Christie McNair is raped by her cousin Peter Keith and is left pregnant. Wully McLaughlin, her boyfriend before the war, convinces her to marry him and insists that the child is his, taking the blame on himself for the child being conceived out of wedlock. Peter disappears and is missing for a number of years, driving his mother to the brink of insanity — he was always her golden child. The McLaughlins are threatened when Peter is spotted nearby. Wully would kill him but finds him already near death in a livery stable. He would as soon leave him there, but Christie insists that would be wrong and that they must take him — alive, dying, or dead — to his mother.
Bruce “Timber Wolf” Standing is a man of few but undyingly loyal friends. He is a force to be reckoned with in Big Pine, a mining boom town in the southwest. The place is tapped-out, but Mexicali Joe — one of those few friends — discovers a huge find somewhere up in the surrounding mountains. This makes him a target for gold seekers all over the country, including at least two sworn enemies of Timber Wolf: Babe Deveril, his one-time partner; and Jim Taggart, the sheriff. Also after the gold is Lynette Brooke, a young woman with prospecting in her veins.
Lynette is thought to have killed Timber Wolf and Babe is thought to have killed Taggart. The two flee into the countryside, following Joe in search of his strike. Babe falls in love with Lynette. Neither Timber Wolf nor Taggart were actually killed and both, individually, set out in pursuit of the fugitives. Timber Wolf captures Lynette and falls in love with her as well. Strangely, Lynette begins falling for him as well.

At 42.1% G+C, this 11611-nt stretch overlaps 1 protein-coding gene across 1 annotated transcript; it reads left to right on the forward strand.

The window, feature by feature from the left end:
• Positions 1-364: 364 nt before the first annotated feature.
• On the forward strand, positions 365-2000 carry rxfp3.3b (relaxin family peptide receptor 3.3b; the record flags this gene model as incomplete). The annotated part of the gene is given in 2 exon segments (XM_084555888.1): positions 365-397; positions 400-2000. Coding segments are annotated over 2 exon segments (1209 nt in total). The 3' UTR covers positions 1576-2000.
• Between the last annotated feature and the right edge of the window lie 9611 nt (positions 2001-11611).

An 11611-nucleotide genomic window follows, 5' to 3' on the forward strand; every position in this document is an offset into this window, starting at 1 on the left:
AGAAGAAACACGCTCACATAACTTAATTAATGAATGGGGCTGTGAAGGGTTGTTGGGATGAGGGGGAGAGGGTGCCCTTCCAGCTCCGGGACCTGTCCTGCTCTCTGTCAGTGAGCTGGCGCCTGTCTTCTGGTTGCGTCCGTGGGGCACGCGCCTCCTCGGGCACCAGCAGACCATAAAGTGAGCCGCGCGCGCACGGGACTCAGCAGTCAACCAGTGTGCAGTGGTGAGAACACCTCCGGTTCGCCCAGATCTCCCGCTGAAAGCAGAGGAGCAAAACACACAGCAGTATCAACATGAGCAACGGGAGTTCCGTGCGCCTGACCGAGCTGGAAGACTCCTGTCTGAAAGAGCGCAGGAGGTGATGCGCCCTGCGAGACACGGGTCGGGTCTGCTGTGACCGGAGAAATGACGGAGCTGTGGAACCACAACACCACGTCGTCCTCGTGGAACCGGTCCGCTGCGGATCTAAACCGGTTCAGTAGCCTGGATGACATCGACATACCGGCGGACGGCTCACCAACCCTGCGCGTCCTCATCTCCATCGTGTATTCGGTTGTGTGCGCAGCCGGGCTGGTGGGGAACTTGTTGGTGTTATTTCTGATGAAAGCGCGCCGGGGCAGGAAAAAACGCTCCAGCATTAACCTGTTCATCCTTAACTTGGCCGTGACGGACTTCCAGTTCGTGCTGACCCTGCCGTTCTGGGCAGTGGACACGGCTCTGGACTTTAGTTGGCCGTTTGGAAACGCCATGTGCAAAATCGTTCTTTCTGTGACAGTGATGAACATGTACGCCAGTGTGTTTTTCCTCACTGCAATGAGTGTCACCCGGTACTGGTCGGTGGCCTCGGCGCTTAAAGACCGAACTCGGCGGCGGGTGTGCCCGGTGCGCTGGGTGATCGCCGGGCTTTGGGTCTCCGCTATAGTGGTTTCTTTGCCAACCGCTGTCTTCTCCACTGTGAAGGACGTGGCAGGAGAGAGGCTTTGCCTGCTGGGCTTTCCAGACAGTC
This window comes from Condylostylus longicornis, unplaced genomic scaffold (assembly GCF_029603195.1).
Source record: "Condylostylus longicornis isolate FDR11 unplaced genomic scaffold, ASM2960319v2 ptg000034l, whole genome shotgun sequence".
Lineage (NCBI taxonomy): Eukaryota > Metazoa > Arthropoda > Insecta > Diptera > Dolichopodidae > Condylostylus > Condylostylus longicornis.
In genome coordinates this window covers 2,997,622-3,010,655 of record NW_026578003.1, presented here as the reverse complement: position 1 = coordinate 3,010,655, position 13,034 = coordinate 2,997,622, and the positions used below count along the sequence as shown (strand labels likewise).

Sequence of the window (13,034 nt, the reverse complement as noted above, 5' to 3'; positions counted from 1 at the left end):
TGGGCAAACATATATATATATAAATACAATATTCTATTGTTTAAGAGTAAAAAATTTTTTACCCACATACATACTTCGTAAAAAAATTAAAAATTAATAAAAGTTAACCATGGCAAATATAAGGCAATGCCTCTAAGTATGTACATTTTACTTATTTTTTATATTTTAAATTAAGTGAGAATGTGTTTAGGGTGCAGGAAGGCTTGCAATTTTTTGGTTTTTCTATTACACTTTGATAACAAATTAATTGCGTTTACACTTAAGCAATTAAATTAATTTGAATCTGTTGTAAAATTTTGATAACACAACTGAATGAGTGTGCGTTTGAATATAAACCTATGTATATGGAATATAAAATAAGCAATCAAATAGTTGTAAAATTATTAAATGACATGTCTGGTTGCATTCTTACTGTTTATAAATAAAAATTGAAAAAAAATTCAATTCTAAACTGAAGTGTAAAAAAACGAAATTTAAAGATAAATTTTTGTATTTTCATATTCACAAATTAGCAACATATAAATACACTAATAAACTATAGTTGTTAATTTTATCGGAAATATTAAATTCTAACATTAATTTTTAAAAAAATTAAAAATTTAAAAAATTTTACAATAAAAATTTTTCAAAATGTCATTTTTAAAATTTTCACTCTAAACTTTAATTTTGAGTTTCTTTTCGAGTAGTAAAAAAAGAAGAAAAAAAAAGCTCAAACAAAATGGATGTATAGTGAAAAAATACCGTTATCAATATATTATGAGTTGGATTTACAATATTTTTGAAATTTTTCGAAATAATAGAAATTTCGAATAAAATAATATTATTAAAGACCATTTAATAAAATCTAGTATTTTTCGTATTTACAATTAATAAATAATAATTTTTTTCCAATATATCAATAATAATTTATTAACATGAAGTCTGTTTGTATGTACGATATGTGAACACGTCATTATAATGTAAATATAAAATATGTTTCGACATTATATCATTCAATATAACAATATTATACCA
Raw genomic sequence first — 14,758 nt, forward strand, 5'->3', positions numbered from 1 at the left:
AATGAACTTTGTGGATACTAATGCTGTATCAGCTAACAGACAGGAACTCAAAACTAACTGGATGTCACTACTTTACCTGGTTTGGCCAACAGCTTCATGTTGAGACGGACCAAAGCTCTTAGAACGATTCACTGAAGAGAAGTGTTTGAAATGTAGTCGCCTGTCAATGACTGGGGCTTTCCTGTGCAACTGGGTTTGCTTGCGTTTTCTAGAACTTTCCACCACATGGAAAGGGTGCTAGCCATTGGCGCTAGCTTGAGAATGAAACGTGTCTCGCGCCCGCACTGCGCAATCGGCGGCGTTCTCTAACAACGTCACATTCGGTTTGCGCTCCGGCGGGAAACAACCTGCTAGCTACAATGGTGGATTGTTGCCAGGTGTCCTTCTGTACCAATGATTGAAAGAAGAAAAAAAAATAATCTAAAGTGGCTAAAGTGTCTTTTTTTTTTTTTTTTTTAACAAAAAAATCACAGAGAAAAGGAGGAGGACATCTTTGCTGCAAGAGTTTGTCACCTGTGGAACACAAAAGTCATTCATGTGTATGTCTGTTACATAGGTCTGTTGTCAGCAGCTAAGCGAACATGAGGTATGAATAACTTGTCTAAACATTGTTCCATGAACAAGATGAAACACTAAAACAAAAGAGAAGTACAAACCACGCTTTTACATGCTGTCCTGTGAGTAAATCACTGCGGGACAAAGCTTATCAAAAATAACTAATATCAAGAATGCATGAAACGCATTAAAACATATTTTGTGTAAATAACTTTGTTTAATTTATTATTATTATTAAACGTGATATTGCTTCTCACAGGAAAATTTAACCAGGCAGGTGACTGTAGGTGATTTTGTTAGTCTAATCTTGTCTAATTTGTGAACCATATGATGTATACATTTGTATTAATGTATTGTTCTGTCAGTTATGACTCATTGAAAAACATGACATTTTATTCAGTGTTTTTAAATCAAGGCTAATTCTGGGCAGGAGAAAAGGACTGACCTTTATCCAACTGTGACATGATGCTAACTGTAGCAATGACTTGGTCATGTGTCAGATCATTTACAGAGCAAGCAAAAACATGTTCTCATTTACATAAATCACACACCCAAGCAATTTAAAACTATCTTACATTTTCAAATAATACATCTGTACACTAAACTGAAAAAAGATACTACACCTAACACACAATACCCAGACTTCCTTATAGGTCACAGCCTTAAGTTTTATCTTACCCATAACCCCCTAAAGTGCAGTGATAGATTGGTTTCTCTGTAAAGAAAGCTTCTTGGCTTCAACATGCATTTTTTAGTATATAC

A western mystery. A stranger rides into a small Nevada town, takes a room at the hotel, and later that night is discovered dead. It was framed as a suicide, but Johnny Dice suspects murder and sets out to bring the guilty to justice. It turns out that nineteen years before, the man was a mining partner of two of the town’s most prominent residents. When they struck pay dirt, the pair decided they’d rather not split the fortune three-ways and left the man for dead in the desert. Until then, they thought the matter was settled, but when the past came back to haunt them, they saw only one way to prevent exposure.
Inscription: Robert E. Shroule, signed on the front flyleaf.
Suzanne runs away from her wealthy uncle, who had demanded that she marry his friend Moordius, a Parisian financier. She finds her way to Timothy — a widower with one young daughter — and takes the position of governess in his house. When Uncle dies, Timothy finds himself named along with Moordius as being in joint custody of Suzanne’s fortune until her 25th birthday.
Moordius is a gambling addict. He’s already exhausted his own wealth and is quickly running through his firm’s. However, he is extremely is suave and persuasive. Neither Suzanne nor Timothy can resist his charm and both willingly play into his newest scheme — to take on Timothy as a business partner, marry Suzanne under French law (i.e., joint assets), bail himself out using her fortune, and blackmail Timothy into remaining silent with the threat of his own bankruptcy if the company should fail. Only his daughter, Valerie, knows the truth. She tries to warn them, but it’s her word against his, and he talks very well.
A strange woman enters the life of an Alaskan man who’s pledged his life to avenging his father’s death. The mystery is strung out a bit too long and the end is rather disappointing. It could have been worse, but the story turns from something daring to something quite conventional.